“A child’s home has a particularly strong impact on school readiness. Children from low-income families often do not receive the stimulation and do not learn the social skills required to prepare them for school. Typical problems are parental inconsistency (with regard to daily routines and parenting), frequent changes of primary caregivers, lack of supervision and poor role modelling. Very often, the parents of these children also lack support.”

What I’m about to share with you reveals the second smoking gun that leads from the Department of Education to the  White House through Obama’s Machiavellian Race to the Top and Common Core testing.

Gerald N. Tirozzi, executive director of the National Association of Secondary School Principals (NASSP) analyzed the most resent international PISA test and his results revealed that public school teachers in America are more successful teaching children who live in poverty than any other country on the planet. He did this by comparing PISA test results with comparable schools that had the same number of children who lived in poverty.

In every comparison, the US was #1 when it came to teaching the most difficult at-risk children on the planet. For instance, for a more accurate assessment of the performance of U.S. students, Tirozzi aligns the scores of American schools with those of other countries with comparable poverty rates.

Tirozzi shows the ranking of schools in the United States with less than a 10% poverty rate compared with ten countries with similar poverty numbers, and the United States ranked #1 with a PISA score of 551, and Finland was #2 with a score of 536 for those similar schools with similar poverty rates.

Did you get that?  Teachers in the U.S. were more successful teaching children who lived in poverty than teachers in Finland who are considered some of the best teachers working in one of the best public school systems in the world—and Finland doesn’t test its children and judge teachers based on the results.

Tirozzi then matches schools with a poverty rate of 10-24.9% with ten comparable nations, and once again the United States was #1 with a PISA score of 527. Canada was #2 with a score of 524.

No other developed country tested had schools with poverty rates approaching 25%, and the U.S. Census reports: “The U.S. poverty rate in 2012 for children under age 18 was 21.8% (16,073,000).”

At this point, I want to emphasize that teaching in a classrooms with high rates of children who live in poverty offers extreme challenges that don’t exist in schools with lower rates. The behavior problems are sometimes overwhelming. Many of these children hate school, hate reading, hate teachers and often come from dysfunctional homes in gang infested communities. And some of these children are gang members.

For instance, for most of the 30 years I taught, the schools where I worked had poverty rates of 70% or more—Tirozzi found similar schools in Mexico, where only a third of its adult population has a high school degree, and if we compare U.S. schools with poverty rates over 75%, the U.S. PISA score was 446 compared to 425 for similar schools in Mexico. (NOTE: Mexico is not considered one of the 35 developed countries)

To deal with poverty in the United States, what did the Obama administration do?  Congress passed Obama’s Race to the Top and Common Core standardized testing that punishes only public school teachers. That is all President Obama’s administration has done!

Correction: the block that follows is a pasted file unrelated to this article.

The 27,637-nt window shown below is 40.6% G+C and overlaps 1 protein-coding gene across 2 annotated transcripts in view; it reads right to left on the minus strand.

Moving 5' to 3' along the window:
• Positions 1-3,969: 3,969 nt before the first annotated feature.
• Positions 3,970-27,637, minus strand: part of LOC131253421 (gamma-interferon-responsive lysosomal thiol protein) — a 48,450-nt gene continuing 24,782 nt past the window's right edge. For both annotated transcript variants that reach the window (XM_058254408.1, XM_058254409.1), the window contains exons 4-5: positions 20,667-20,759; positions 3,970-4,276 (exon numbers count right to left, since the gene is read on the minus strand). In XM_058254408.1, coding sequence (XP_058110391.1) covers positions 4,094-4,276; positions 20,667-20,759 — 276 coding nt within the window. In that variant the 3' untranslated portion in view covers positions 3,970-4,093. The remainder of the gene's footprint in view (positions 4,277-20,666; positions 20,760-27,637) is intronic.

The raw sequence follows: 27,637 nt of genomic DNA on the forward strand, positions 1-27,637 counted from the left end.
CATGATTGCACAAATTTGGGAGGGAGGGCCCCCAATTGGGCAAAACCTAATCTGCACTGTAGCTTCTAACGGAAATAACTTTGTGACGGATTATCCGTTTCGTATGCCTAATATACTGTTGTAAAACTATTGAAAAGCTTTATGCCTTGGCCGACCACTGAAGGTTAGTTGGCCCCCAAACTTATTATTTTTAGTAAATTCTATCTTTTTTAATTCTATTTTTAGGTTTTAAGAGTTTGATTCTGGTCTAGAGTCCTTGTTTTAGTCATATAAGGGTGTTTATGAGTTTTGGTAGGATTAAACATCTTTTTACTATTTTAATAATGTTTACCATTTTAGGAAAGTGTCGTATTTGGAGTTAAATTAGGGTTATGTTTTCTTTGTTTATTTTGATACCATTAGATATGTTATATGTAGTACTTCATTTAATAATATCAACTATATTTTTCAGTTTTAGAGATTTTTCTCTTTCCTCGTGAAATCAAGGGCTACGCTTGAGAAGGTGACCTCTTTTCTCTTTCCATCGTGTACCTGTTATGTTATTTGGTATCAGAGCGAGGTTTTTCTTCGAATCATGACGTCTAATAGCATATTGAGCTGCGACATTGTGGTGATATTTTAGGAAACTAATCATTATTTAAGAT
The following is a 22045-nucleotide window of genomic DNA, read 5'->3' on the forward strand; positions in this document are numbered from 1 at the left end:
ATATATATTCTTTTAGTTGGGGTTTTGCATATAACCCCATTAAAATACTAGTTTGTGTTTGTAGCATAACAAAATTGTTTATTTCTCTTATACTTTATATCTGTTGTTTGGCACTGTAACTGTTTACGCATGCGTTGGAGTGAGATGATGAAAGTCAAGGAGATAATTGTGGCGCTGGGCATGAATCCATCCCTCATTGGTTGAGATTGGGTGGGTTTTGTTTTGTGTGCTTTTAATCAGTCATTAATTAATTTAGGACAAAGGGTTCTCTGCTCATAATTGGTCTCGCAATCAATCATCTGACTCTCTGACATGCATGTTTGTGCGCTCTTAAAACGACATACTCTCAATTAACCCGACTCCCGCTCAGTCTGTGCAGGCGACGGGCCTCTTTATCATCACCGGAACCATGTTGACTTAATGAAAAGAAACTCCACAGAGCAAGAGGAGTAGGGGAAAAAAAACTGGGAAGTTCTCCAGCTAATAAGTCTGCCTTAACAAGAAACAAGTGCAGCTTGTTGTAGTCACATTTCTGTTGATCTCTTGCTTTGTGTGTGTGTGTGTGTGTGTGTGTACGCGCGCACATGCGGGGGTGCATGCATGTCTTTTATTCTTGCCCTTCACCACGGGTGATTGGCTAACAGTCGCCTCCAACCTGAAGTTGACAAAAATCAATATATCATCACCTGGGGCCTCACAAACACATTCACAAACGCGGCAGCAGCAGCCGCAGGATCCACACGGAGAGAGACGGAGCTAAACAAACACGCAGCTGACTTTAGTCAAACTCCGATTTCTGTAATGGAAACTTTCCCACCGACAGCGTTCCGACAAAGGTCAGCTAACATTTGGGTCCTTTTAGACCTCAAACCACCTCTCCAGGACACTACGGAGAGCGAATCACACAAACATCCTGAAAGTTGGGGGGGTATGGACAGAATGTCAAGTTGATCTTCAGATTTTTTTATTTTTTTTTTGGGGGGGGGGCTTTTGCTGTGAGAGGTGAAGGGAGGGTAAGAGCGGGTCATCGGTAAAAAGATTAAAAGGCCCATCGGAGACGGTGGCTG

There have been no early childhood education programs from the Obama White House, and even the U.S. Department of Education admits “There is a tremendous unmet need for high-quality early learning throughout the country … the importance of early learning is clear. Studies prove that children who have rich early learning experiences are better prepared to thrive in kindergarten and beyond.” (Just in case, Arne Duncan has this page revised, I took a screen shot of it.)

Map: How 35 countries compare on child poverty (the U.S. is ranked 34th)

 Data source: UNICEF


This Machiavellian insanity started with President G. W. Bush’s No Child Left Behind, but President Obama’s Race to the Top legally defined public school teachers and the public schools as failures to be fired and/or replaced by private sector Charter schools that don’t have to teach difficult at-risk children who live in poverty.

President Obama, Arne Duncan, the Secretary of the U.S. Department of Education, and Bill Gates, for instance, all demand that America’s public school teachers must teach America’s children so 100% are college and career ready by age 17/18 while ignoring the needs of more than sixteen million children who live in poverty—something that no other country has demanded of their public school teachers in history.

Do you smell the smoking gun coming from the Department of Education and the White House? I hope so.

Continued with Smoking Gun Three: Linking Education Fraud from Obama to GOP or return to Smoking Gun: Part 1


Lloyd Lofthouse is a former U.S. Marine and Vietnam Veteran,
who taught in the public schools for thirty years (1975 – 2005).

His third book is Crazy is Normal, a classroom exposé, a memoir. “Lofthouse presents us with grungy classrooms, kids who don’t want to be in school, and the consequences of growing up in a hardscrabble world. While some parents support his efforts, many sabotage them—and isolated administrators make the work of Lofthouse and his peers even more difficult.” – Bruce Reeves


Lofthouse’s first novel was the award winning historical fiction My Splendid Concubine [3rd edition]. His second novel was the award winning thriller Running with the Enemy. His short story A Night at the “Well of Purity” was named a finalist of the 2007 Chicago Literary Awards. His wife is Anchee Min, the international, best-selling, award winning author of Red Azalea, a New York Times Notable Book of the Year (1992).